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J Neurophysiol. 2015 Jun 1;113(10):3905-14. doi: 10.1152/jn.00779.2014. Epub 2015 Apr 1.

A marching-walking hybrid induces step length adaptation and transfers to natural walking.

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Department of Biomedical Engineering, Johns Hopkins University, Baltimore, Maryland; Motion Analysis Laboratory, Kennedy Krieger Institute, Baltimore, Maryland;
Division of Biokinesiology and Physical Therapy, University of Southern California, Los Angeles, California; and.
Motion Analysis Laboratory, Kennedy Krieger Institute, Baltimore, Maryland; Department of Neuroscience, Johns Hopkins University, Baltimore, Maryland


Walking is highly adaptable to new demands and environments. We have previously studied adaptation of locomotor patterns via a split-belt treadmill, where subjects learn to walk with one foot moving faster than the other. Subjects learn to adapt their walking pattern by changing the location (spatial) and time (temporal) of foot placement. Here we asked whether we can induce adaptation of a specific walking pattern when one limb does not "walk" but instead marches in place (i.e., marching-walking hybrid). The marching leg's movement is limited during the stance phase, and thus certain sensory signals important for walking may be reduced. We hypothesized that this would produce a spatial-temporal strategy different from that of normal split-belt adaptation. Healthy subjects performed two experiments to determine whether they could adapt their spatial-temporal pattern of step lengths during the marching-walking hybrid and whether the learning transfers to over ground walking. Results showed that the hybrid group did adapt their step lengths, but the time course of adaptation and deadaption was slower than that for the split-belt group. We also observed that the hybrid group utilized a mostly spatial strategy whereas the split-belt group utilized both spatial and temporal strategies. Surprisingly, we found no significant difference between the hybrid and split-belt groups in over ground transfer. Moreover, the hybrid group retained more of the learned pattern when they returned to the treadmill. These findings suggest that physical rehabilitation with this marching-walking paradigm on conventional treadmills may produce changes in symmetry comparable to what is observed during split-belt training.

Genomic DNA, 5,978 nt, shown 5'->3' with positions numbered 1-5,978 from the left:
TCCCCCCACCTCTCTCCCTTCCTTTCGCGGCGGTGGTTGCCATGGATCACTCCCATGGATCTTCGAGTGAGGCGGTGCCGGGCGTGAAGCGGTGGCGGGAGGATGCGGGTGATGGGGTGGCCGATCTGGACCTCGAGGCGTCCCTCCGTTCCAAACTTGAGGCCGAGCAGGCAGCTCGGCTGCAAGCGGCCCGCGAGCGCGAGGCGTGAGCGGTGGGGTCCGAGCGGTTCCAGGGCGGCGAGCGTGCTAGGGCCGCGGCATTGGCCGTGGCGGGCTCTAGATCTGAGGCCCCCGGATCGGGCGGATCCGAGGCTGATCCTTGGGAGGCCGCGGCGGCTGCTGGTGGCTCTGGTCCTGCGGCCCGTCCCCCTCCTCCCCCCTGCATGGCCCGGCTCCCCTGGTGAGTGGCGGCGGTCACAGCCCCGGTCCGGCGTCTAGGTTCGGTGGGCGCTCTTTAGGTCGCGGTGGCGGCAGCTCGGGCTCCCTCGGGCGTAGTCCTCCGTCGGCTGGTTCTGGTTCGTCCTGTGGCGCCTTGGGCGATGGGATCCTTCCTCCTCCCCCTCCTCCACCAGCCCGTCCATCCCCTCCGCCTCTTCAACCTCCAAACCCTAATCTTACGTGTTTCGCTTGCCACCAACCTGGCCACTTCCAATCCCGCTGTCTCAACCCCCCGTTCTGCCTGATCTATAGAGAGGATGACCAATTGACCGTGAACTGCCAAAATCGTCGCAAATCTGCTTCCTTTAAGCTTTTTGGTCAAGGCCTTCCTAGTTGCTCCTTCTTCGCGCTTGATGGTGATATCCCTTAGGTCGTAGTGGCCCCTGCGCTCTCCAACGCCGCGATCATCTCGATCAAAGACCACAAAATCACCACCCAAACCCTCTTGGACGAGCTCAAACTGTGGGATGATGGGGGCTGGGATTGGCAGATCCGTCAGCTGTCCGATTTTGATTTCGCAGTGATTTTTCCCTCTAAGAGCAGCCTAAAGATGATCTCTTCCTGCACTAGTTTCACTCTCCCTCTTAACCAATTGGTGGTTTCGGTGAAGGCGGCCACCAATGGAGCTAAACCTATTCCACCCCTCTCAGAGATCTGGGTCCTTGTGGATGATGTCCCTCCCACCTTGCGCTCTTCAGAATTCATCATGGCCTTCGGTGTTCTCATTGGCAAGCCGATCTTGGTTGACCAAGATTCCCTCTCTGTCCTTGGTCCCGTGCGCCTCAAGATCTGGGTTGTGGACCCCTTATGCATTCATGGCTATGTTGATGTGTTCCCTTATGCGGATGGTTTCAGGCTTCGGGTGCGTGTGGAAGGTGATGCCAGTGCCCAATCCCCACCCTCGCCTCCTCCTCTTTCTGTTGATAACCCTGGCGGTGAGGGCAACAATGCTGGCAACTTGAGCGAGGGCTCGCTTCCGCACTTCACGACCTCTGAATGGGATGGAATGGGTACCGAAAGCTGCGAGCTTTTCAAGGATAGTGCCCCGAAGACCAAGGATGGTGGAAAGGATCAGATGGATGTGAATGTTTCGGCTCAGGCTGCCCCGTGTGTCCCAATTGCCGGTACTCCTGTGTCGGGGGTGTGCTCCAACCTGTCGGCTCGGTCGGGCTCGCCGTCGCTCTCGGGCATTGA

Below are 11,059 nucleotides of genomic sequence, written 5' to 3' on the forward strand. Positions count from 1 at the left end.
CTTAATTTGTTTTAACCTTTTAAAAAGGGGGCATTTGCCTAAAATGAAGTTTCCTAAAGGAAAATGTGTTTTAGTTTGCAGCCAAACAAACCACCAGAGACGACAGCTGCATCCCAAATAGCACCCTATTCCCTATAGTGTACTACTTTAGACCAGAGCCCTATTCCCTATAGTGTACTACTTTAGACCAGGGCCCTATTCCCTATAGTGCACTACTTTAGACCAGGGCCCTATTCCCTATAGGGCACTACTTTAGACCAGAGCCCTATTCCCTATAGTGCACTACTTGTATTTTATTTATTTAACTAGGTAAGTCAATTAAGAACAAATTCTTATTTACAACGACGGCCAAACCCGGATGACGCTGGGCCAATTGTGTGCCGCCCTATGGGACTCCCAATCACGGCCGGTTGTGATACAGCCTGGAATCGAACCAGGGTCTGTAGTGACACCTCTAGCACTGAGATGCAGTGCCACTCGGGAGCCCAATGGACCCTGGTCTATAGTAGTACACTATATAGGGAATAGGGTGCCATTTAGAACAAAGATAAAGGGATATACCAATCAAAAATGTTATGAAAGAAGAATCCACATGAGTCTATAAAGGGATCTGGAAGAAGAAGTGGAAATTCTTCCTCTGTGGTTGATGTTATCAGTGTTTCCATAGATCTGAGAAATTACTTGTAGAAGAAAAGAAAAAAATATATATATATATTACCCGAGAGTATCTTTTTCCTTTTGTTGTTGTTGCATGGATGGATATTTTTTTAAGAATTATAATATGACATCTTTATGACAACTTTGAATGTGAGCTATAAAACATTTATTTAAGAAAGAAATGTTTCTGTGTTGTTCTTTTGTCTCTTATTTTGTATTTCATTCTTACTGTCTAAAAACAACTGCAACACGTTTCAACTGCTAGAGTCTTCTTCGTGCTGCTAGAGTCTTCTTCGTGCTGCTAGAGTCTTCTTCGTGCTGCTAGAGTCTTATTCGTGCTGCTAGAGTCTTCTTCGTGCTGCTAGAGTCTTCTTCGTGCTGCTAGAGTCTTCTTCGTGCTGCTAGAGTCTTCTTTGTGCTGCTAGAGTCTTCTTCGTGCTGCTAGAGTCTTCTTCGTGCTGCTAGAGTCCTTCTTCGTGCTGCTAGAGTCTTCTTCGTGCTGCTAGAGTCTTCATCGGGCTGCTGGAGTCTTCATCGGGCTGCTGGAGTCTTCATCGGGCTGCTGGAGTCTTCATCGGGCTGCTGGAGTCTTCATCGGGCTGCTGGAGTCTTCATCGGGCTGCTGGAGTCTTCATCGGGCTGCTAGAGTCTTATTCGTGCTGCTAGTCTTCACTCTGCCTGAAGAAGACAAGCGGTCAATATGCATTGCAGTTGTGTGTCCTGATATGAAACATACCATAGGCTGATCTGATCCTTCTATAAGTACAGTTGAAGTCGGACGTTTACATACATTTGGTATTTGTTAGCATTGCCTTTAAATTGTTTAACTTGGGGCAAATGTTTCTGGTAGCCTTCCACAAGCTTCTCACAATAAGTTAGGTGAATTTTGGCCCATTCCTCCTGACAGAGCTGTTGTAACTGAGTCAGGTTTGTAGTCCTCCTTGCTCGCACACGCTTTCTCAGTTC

gait; motor learning; rehabilitation; split-belt walking

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